RAILROAD TYCOONS START BOOM
By 1890 railroad developers had determined the water-rich Las Vegas Valley would be a prime location for a stop facility and town. More than a quarter century earlier, Nevada, known as the Battle Born State, had been admitted to the Union in 1864 during the Civil War.
Work on the first railroad grade into Las Vegas began the summer of 1904. The tent town called Las Vegas sprouted saloons, stores and boarding houses.
Rails were connected with the eastern segment of track in October 1904. The San Pedro, Los Angeles and Salt Lake Railroad, later absorbed by its parent the Union Pacific, made its inaugural run from California to points east on Jan. 20, 1905.
The railroad yards were located at the birthplace of a partially paved, dusty Fremont Street. Jackie Gaughan's Plaza Hotel, located at Main and Fremont streets in Downtown Las Vegas, today stands on the site of the original Union Pacific Railroad depot. Freight and passenger trains still use the depot site at the hotel as a terminal -- the only railroad station in the world located inside a hotel-casino.
Advent of the railroad led to the founding of Las Vegas on May 15, 1905. The SanPedro, Los Angeles and Salt Lake Railroad, owned by Montana Senator Williams Andrews Clark, auctioned off 1,200 lots in a single day in an area which today is casino-lined Glitter Gulch.
NEVADA GAMBLING GLITCH
Nevada was the first state to legalize casino-style gambling, but not before it reluctantly was the last western state to outlaw gaming in the first decade of the 20th Century.
At midnight, Oct. 1, 1910, a strict anti-gambling law became effective in Nevada. It even forbid the western custom of flipping a coin for the price of a drink.
The Nevada State Journal newspaper in Reno reported: "Stilled forever is the click of the roulette wheel, the rattle of dice and the swish of cards."
"Forever" lasted less than three weeks in Las Vegas.
Gamblers quickly set up underground games where patrons who knew the proper password again jousted day and night with Lady Luck. Illegal but accepted gambling flourished until 1931 when the Nevada Legislature approved a legalized gambling bill authored by Phil Tobin, a Northern Nevada rancher. Tobin had never visited Las Vegas and had no interest in gambling.
He said the legalized gambling legislation was designed to raise needed taxes for public schools. Today, more than 43 percent of the state general fund is fed by gambling tax revenue and more than 34 percent of the state's general fund is pumped into public education.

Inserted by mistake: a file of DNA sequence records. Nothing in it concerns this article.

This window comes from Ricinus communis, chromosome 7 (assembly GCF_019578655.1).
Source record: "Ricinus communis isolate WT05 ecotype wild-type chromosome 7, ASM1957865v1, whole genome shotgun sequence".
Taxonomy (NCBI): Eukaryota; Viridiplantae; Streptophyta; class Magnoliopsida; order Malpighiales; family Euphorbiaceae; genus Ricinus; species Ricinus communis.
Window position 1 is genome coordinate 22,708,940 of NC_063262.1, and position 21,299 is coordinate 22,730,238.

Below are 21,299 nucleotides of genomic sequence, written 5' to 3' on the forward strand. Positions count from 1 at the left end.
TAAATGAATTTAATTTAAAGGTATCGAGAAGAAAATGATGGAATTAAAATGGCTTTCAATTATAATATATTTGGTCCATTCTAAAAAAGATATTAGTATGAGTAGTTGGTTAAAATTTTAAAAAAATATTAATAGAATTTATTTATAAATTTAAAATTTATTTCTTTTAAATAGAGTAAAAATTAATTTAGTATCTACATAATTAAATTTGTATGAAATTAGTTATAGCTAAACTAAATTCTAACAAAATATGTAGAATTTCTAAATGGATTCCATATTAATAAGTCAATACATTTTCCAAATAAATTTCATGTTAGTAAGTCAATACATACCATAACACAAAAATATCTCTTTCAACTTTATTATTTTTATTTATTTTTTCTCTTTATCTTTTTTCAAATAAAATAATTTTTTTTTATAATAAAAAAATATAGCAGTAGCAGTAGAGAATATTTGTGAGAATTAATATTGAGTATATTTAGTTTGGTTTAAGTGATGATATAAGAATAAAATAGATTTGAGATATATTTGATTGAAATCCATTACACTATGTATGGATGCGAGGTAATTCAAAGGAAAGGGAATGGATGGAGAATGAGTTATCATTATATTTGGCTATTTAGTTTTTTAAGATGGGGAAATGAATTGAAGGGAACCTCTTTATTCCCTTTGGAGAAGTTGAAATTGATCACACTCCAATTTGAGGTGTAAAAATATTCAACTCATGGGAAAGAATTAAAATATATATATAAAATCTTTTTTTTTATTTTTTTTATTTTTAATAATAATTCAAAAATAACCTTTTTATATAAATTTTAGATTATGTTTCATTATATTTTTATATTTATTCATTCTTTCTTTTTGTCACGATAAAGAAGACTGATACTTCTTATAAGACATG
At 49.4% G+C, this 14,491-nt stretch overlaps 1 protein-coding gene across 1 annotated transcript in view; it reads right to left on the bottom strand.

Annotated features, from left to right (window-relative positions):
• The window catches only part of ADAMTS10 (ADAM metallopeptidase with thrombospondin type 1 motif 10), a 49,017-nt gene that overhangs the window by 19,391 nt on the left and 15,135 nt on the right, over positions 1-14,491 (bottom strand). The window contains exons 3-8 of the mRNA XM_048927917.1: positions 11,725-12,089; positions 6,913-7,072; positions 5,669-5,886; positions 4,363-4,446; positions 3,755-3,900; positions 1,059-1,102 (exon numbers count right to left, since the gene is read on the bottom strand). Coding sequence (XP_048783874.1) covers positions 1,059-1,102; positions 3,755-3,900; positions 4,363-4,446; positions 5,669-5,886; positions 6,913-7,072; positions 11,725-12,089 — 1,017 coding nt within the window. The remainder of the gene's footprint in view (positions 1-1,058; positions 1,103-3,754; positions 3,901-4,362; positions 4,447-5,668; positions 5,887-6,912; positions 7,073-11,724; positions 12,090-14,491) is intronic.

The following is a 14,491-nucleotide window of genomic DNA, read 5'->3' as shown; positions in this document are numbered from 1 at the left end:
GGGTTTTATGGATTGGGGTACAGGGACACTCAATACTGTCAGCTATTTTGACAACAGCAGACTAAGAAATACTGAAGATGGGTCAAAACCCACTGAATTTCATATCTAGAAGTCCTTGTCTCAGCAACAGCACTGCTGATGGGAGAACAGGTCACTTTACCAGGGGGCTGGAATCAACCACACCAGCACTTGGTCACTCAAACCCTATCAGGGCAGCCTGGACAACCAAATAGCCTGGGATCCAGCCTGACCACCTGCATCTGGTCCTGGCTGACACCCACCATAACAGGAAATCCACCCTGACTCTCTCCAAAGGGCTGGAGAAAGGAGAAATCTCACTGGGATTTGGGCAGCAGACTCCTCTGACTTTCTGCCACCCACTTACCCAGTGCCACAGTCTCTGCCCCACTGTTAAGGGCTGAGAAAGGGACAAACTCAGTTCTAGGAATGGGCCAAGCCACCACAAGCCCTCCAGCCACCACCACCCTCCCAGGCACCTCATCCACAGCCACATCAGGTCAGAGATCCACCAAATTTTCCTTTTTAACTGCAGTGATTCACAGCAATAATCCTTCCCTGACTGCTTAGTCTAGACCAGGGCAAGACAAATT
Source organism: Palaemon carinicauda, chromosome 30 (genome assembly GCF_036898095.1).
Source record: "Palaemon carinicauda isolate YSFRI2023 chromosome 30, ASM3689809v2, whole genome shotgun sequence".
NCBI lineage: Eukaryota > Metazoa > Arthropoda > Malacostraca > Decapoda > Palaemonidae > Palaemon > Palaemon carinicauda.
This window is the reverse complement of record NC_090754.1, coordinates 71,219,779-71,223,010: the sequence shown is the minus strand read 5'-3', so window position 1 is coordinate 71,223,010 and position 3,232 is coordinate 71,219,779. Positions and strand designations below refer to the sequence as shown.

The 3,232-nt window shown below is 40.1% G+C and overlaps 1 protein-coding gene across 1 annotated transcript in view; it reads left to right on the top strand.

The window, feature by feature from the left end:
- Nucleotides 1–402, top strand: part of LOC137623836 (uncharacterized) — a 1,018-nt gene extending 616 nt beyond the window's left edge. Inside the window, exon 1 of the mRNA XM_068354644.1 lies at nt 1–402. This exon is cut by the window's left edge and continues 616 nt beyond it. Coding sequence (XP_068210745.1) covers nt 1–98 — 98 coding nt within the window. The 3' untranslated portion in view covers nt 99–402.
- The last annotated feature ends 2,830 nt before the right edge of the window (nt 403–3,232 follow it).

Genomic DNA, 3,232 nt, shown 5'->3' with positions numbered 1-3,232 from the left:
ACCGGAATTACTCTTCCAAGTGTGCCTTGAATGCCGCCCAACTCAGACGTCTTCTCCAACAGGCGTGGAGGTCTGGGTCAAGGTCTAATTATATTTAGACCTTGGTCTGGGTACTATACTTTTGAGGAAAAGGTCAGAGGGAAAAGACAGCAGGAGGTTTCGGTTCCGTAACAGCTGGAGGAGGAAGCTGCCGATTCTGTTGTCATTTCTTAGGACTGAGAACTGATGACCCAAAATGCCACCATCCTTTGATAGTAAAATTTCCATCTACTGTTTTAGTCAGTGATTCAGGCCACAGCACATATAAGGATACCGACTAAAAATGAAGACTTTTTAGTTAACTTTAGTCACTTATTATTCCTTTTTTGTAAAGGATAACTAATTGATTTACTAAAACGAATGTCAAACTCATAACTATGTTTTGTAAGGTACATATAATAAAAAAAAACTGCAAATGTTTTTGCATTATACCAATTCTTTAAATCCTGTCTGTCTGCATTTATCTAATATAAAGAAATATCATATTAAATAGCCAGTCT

Legalized gambling returned to Nevada during the Great Depression. It legitimized a small but lucrative industry. That same year construction started on the Hoover Dam Project which, at its peak, employed 5,128 people.
The young town of Las Vegas virtually was insulated from economic hardships that wracked most Americans in the 1930s. Jobs and money were prevalent because of Union Pacific Railroad development, legal gambling and construction of Hoover Dam 34 miles away in Black Canyon on the Colorado River.
World War II stalled major resort growth in Las Vegas. But the seeds for future expansion had been planted in 1941 when hotelman Tommy Hull built the El Rancho Vegas Hotel-Casino on what is now vacant land opposite the current Sahara Hotel on the Las Vegas Strip.
During World War II, nearby Nellis Air Force Base grew into a key military installation. Originally built to train B-29 gunners, it later became the training ground for the nation's ace fighter pilots. Many key military personnel assigned to Nellis during World War II later returned as civilians to take up permanent residency in Las Vegas. Today thousands of people are connected to Nellis in the form of active duty personnel, civilian employees, military dependents and military retirees.
WORLD-FAMOUS STRIP STARTS
The success of the El Rancho Vegas triggered a small building boom in the late 1940s including construction of several hotel- casinos fronting on a two-lane highway leading into Las Vegas from Los Angeles. The stretch of road evolved into today's Las Vegas Strip. Early hotels included the Last Frontier, Thunderbird (Still standing as the Arubu Hotel & Spa) and Club Bingo.